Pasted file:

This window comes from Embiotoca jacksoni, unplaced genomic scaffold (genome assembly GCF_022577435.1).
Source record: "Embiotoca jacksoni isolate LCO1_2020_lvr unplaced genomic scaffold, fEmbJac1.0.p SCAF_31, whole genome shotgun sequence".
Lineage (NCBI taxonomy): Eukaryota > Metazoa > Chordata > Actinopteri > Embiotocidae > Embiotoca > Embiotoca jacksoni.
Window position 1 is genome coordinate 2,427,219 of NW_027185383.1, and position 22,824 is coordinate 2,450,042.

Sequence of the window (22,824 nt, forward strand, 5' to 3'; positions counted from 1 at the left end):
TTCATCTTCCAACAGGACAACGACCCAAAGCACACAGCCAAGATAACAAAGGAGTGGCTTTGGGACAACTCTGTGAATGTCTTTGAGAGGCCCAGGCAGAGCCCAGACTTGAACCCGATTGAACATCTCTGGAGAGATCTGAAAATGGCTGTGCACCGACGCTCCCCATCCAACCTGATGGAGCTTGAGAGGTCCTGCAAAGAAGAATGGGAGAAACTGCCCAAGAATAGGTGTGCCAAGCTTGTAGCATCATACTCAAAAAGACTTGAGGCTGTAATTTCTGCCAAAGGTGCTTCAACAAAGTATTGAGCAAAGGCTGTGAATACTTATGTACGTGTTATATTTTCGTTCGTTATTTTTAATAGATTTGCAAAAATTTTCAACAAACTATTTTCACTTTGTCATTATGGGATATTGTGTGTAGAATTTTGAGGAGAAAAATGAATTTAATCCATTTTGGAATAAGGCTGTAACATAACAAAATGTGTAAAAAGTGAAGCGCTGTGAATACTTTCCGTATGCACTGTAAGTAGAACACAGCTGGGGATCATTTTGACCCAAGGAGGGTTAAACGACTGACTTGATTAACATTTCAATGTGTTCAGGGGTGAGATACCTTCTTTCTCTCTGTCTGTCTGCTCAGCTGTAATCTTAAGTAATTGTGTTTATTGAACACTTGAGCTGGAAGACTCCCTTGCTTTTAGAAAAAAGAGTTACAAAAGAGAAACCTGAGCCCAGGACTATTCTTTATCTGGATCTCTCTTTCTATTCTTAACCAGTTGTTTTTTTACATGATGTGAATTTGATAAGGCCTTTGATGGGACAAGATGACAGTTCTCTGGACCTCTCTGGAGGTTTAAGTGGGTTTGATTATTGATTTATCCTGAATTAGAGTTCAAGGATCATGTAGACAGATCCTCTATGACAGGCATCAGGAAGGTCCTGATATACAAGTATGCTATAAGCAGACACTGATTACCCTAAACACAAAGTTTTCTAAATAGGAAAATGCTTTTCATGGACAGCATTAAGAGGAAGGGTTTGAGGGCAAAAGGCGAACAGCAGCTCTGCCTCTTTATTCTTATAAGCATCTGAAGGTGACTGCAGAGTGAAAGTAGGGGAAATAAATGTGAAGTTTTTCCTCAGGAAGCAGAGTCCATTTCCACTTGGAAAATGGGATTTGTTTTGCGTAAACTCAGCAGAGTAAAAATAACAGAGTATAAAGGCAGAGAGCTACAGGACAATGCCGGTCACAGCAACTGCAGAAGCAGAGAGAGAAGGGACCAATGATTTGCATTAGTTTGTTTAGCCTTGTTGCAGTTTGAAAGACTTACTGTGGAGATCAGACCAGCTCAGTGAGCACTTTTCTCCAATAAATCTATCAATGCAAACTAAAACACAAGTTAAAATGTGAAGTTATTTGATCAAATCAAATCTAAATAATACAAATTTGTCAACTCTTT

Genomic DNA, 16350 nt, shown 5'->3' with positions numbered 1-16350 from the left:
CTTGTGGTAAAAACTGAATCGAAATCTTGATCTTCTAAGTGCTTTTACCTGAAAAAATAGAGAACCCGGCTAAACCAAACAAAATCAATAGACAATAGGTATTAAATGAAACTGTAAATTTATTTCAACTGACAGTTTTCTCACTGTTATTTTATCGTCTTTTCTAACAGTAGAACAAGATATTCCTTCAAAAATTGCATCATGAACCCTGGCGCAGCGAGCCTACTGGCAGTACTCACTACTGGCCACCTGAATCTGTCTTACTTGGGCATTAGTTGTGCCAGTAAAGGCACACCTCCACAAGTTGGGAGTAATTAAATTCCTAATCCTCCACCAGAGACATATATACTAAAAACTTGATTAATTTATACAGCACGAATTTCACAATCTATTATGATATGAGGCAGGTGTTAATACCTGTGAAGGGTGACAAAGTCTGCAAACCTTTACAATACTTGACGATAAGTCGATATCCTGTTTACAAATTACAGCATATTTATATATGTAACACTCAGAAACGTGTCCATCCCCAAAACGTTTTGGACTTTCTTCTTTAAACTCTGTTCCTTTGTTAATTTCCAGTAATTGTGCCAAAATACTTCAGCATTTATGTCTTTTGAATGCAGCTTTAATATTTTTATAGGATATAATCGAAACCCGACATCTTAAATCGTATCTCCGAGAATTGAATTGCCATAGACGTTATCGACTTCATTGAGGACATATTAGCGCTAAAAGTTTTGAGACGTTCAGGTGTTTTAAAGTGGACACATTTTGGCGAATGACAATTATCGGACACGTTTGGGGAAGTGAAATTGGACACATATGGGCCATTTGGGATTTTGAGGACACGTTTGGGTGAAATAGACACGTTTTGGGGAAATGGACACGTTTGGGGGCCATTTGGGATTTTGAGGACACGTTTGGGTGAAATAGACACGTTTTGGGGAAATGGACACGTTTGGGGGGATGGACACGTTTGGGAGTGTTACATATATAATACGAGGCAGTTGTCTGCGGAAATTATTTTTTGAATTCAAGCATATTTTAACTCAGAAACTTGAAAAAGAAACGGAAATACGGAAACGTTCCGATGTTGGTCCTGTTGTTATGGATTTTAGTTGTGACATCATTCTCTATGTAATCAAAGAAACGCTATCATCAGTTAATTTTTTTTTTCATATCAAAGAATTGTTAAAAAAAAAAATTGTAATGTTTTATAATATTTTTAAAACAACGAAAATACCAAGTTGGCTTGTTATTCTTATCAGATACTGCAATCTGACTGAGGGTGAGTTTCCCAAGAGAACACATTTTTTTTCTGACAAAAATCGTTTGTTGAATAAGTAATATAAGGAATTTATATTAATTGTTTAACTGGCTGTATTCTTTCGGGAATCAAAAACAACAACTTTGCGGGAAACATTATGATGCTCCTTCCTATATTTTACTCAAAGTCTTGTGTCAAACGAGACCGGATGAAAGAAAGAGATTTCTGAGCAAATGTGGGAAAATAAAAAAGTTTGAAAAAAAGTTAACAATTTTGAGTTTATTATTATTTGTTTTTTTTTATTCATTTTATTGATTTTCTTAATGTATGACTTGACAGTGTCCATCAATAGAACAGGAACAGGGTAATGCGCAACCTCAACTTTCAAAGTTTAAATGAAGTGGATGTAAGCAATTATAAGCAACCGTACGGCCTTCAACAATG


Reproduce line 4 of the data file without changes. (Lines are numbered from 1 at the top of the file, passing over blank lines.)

Window position 1 is genome coordinate 2,427,219 of NW_027185383.1, and position 22,824 is coordinate 2,450,042.